The Appeasement Movement has not quite given up on its campaign to convince Americans that the war in Iraq is going badly amiss. But some members, at least, are recognizing that this line of argument grows decreasingly persuasive with each American victory on the ground.
And so, for example, Ohio congressman and Democratic presidential candidate Dennis Kucinich is now saying that the U.S. shouldn’t be waging war at a time when “we can’t assure retirement security for older Americans.” (One wonders: Did Charles Lindberg ever make that case to FDR?)
Kucinich also is continuing to assert that America is “going it alone in the world community,” taking “unilateral” action against Saddam Hussein.
It’s time to put this tried-and-untrue notion to rest, once and for all. There is nothing remotely “unilateral” about U.S. foreign policy in regard to Iraq.
The current conflict, as even Kucinich should recall, has its roots in 1990 when Saddam attempted to swallow Kuwait, along with every last drop of its oil. President George H. W. Bush assembled a coalition of nations that, with explicit U.N. Security Council approval, drove Saddam back to Baghdad. (By the way, that was an exceptional event: The Security Council has given its approval for the use of force on only one other occasion, the Korean War — and then only because the Soviet Union was boycotting and therefore did not exercise its veto.)
Having accomplished the mission, the U.S.-led coalition decided not to dislodge Saddam, not to make him pay for his aggression or for his crimes against humanity including, for example, his mass slaughters of Iraqi Kurds and Shiites.
No peace treaty was signed, but there was a ceasefire — contingent on Saddam agreeing to conditions. Among them: He was never again to commit mass murder or otherwise brutalize the Iraqi people, and he would surrender his weapons of mass destruction (WMD).
Saddam agreed to the conditions — then proceeded to flout them. He also expressed his gratitude for the leniency shown him by President Bush by attempting to assassinate President Bush in 1993. In response, the U.N. issued more resolutions and imposed economic sanctions on Iraq. None of which stopped Saddam from doing whatever he chose; none of which stopped Saddam from preparing for the next battle in the epic struggle that, he declared, had begun in 1990 but was far from over.
In the aftermath of 9/11, President George W. Bush recognized that Saddam would have to be stopped, one way or another. For an American leader to continue to turn a blind eye to an anti-America megalomaniac developing WMD, he realized, would be irresponsible. He understood, too, that when Saddam got ready to deploy those WMD, terrorists would provide a handy — and hands-off — delivery system.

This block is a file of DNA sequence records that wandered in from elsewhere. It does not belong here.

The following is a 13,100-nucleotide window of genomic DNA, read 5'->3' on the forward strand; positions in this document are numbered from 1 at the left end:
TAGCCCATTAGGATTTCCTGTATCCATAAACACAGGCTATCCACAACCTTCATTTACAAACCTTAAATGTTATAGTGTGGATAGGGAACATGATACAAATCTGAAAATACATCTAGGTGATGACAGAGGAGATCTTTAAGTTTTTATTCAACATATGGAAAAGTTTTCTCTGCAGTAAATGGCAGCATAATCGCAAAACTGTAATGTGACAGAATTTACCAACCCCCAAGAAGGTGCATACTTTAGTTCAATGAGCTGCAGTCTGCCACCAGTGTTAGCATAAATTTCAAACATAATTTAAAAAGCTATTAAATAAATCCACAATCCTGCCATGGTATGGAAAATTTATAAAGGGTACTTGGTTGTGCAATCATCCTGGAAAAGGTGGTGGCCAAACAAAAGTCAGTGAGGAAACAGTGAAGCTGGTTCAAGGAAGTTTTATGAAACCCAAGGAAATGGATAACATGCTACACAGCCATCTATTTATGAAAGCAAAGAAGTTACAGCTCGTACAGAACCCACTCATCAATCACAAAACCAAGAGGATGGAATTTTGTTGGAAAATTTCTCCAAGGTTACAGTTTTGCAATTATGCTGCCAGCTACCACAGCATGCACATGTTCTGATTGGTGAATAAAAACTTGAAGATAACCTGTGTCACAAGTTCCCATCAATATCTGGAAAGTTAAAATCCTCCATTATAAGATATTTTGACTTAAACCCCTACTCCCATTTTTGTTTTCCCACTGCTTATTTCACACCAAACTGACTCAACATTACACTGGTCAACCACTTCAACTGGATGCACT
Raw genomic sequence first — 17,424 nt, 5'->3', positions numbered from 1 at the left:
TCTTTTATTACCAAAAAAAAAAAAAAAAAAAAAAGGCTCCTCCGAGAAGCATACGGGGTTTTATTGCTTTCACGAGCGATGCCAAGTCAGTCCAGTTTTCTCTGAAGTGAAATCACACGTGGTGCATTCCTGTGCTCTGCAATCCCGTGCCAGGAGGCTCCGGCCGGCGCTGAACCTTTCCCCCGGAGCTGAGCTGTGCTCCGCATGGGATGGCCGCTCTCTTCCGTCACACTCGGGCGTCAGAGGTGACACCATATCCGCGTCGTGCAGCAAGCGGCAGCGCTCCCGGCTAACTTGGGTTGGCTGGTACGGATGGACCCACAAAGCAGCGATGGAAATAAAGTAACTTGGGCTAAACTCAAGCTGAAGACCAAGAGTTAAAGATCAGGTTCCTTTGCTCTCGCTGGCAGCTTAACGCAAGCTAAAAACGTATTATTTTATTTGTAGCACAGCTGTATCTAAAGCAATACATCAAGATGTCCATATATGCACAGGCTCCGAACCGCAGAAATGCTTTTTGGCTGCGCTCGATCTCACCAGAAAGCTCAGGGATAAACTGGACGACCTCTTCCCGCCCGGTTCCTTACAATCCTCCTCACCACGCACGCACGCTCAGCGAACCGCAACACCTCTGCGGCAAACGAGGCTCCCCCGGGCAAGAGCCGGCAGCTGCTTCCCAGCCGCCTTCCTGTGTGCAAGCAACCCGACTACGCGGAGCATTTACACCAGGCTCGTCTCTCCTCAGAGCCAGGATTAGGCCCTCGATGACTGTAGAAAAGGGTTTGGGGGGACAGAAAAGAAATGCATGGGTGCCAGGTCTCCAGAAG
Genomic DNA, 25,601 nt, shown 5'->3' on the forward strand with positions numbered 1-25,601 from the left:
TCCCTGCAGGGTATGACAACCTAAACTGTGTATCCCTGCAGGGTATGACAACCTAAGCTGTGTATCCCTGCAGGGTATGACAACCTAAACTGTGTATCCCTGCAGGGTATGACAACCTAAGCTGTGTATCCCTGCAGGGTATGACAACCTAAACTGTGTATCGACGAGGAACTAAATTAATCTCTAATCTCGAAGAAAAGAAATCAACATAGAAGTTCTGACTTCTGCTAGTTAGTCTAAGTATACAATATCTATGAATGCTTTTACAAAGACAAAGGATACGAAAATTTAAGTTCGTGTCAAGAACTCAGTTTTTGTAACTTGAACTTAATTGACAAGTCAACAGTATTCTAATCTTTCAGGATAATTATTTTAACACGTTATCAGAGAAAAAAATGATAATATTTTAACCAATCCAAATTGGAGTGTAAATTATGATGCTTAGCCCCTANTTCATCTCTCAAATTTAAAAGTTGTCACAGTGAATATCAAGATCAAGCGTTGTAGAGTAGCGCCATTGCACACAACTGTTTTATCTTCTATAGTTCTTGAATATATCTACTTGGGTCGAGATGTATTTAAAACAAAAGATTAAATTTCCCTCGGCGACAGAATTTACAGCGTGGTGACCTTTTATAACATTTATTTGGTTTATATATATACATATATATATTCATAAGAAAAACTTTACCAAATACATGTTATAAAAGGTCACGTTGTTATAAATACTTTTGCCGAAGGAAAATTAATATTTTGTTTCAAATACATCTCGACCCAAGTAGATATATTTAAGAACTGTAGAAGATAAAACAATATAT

That Saddam has conspired with terrorists for years is no longer in doubt. The CIA has documented Saddam’s terrorist training camp at Salman Pak, southeast of Baghdad, complete with an airplane fuselage in which hijackers learn their trade. Terrorist mastermind Abu Nidal called Baghdad home for years. Saddam has been a generous investor in Hamas and similar organizations. When American troops and pro-American Kurdish partisans stormed an Ansar al-Islam camp in northern Iraq a few days ago, evidence of al Qaeda links were all over the place. And in testimony to the Senate Intelligence Committee on February 11, Director of Central Intelligence George Tenet stated plainly: “Iraq has in the past provided training in document forgery and bomb-making to al Qaeda. It also provided training in poisons and gasses to two al Qaeda associates.”
U.N. Resolution 1441, painstakingly negotiated by Secretary of State Colin Powell, unambiguously gave Saddam one “final opportunity” to surrender his WMD. Saddam chose not to avail himself of that opportunity.
It’s true that France and Russia then decided to undermine 1441 and the 16 other resolutions passed since the suspension of the Gulf War. They did so for several reasons, not least that they have been making good money selling weapons to Saddam in flagrant violation of U.N. prohibitions they claim to support.
So President Bush assembled a “coalition of the willing” — more than 40 nations that support (1) toppling Saddam, (2) destroying his WMD and (3) liberating the Iraqi people.
Whatever you want to call all that, it’s hardly “unilateral.” But even if it were, what would be the alternative? Presumably it would be a “multilateralism” construed to mean not a coalition of like-minded nations acting in concert — as in the present conflict — but rather America granting to the U.N. Security Council the exclusive power to legitimize the use of force.
Does anyone really think that Jacques Chirac, Vladimir Putin, and presumably also the rulers of such micro-states as Guinea and Cameroon should have the right to grant or deny the U.S. permission to send its troops to defend its vital security interests or to stop egregious violations of human rights?
We know where such multilateralism leads. We have experience to draw upon. It led to Osama bin Laden’s hijacking of Afghanistan. It led to the killing fields of Cambodia, Bosnia, Kosovo, Somalia, and Rwanda. It leads to Zimbabwe, where a nation is being ruined by a racist dictator. In all these cases and so many more, the U.N. has done nothing remotely useful or constructive.
Are members of the Appeasement Movement really making a case for such multilateralism? They’d be better off returning to Kucinich’s argument that the U.S. should refrain from fighting terrorism until and unless we can “assure retirement security for older Americans.”
— Clifford D. May, a former
New York Times foreign correspondent, is president of the Foundation for the Defense of Democracies, a nonprofit think tank on terrorism, and an NRO contributor.